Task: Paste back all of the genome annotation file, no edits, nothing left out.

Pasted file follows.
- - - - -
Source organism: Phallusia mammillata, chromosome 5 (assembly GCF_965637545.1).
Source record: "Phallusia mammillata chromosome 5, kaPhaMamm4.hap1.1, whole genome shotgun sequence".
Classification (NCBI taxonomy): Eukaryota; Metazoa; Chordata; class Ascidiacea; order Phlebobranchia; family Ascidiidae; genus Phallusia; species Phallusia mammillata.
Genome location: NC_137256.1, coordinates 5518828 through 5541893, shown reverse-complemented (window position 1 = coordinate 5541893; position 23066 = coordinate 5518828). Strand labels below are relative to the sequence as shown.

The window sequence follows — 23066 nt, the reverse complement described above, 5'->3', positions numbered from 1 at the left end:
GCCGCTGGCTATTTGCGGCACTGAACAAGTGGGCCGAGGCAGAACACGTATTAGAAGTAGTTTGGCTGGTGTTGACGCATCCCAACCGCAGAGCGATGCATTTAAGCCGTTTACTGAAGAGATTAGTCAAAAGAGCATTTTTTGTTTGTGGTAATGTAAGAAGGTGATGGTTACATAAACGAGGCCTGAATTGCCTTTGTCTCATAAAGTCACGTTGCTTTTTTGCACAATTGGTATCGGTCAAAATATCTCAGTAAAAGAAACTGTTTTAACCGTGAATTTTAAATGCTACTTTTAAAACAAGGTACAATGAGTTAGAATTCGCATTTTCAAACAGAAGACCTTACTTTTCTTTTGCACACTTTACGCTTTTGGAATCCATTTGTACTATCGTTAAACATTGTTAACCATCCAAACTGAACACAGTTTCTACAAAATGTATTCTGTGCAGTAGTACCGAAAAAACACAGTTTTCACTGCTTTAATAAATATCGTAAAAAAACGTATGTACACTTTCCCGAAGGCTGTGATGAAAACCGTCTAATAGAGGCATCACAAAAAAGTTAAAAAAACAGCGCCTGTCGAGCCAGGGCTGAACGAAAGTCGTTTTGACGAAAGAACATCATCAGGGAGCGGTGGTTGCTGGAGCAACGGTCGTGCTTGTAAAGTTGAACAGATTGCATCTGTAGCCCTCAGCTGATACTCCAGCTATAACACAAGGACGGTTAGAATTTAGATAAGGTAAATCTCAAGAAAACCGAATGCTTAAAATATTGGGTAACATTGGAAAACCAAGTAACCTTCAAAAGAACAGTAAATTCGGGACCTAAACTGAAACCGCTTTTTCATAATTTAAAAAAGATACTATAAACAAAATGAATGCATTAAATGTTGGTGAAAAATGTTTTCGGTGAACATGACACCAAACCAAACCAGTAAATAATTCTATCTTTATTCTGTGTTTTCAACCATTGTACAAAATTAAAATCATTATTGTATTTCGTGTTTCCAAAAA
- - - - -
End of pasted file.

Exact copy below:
Source organism: Phallusia mammillata, chromosome 5 (assembly GCF_965637545.1).
Source record: "Phallusia mammillata chromosome 5, kaPhaMamm4.hap1.1, whole genome shotgun sequence".
Classification (NCBI taxonomy): Eukaryota; Metazoa; Chordata; class Ascidiacea; order Phlebobranchia; family Ascidiidae; genus Phallusia; species Phallusia mammillata.
Genome location: NC_137256.1, coordinates 5518828 through 5541893, shown reverse-complemented (window position 1 = coordinate 5541893; position 23066 = coordinate 5518828). Strand labels below are relative to the sequence as shown.

The window sequence follows — 23066 nt, the reverse complement described above, 5'->3', positions numbered from 1 at the left end:
GCCGCTGGCTATTTGCGGCACTGAACAAGTGGGCCGAGGCAGAACACGTATTAGAAGTAGTTTGGCTGGTGTTGACGCATCCCAACCGCAGAGCGATGCATTTAAGCCGTTTACTGAAGAGATTAGTCAAAAGAGCATTTTTTGTTTGTGGTAATGTAAGAAGGTGATGGTTACATAAACGAGGCCTGAATTGCCTTTGTCTCATAAAGTCACGTTGCTTTTTTGCACAATTGGTATCGGTCAAAATATCTCAGTAAAAGAAACTGTTTTAACCGTGAATTTTAAATGCTACTTTTAAAACAAGGTACAATGAGTTAGAATTCGCATTTTCAAACAGAAGACCTTACTTTTCTTTTGCACACTTTACGCTTTTGGAATCCATTTGTACTATCGTTAAACATTGTTAACCATCCAAACTGAACACAGTTTCTACAAAATGTATTCTGTGCAGTAGTACCGAAAAAACACAGTTTTCACTGCTTTAATAAATATCGTAAAAAAACGTATGTACACTTTCCCGAAGGCTGTGATGAAAACCGTCTAATAGAGGCATCACAAAAAAGTTAAAAAAACAGCGCCTGTCGAGCCAGGGCTGAACGAAAGTCGTTTTGACGAAAGAACATCATCAGGGAGCGGTGGTTGCTGGAGCAACGGTCGTGCTTGTAAAGTTGAACAGATTGCATCTGTAGCCCTCAGCTGATACTCCAGCTATAACACAAGGACGGTTAGAATTTAGATAAGGTAAATCTCAAGAAAACCGAATGCTTAAAATATTGGGTAACATTGGAAAACCAAGTAACCTTCAAAAGAACAGTAAATTCGGGACCTAAACTGAAACCGCTTTTTCATAATTTAAAAAAGATACTATAAACAAAATGAATGCATTAAATGTTGGTGAAAAATGTTTTCGGTGAACATGACACCAAACCAAACCAGTAAATAATTCTATCTTTATTCTGTGTTTTCAACCATTGTACAAAATTAAAATCATTATTGTATTTCGTGTTTCCAAAAA